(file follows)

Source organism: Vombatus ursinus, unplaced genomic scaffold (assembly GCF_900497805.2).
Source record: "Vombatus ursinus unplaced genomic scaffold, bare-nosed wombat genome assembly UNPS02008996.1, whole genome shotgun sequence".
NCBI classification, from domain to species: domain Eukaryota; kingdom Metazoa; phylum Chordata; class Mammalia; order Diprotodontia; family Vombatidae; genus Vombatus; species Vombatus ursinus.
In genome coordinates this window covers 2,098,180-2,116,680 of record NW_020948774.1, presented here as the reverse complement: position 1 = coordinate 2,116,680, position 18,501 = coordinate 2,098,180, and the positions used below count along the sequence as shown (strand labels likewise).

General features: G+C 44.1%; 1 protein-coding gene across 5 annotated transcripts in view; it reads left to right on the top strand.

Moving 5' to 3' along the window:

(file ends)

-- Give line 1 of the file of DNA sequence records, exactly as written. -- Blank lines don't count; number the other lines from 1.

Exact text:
Source organism: Vombatus ursinus, unplaced genomic scaffold (assembly GCF_900497805.2).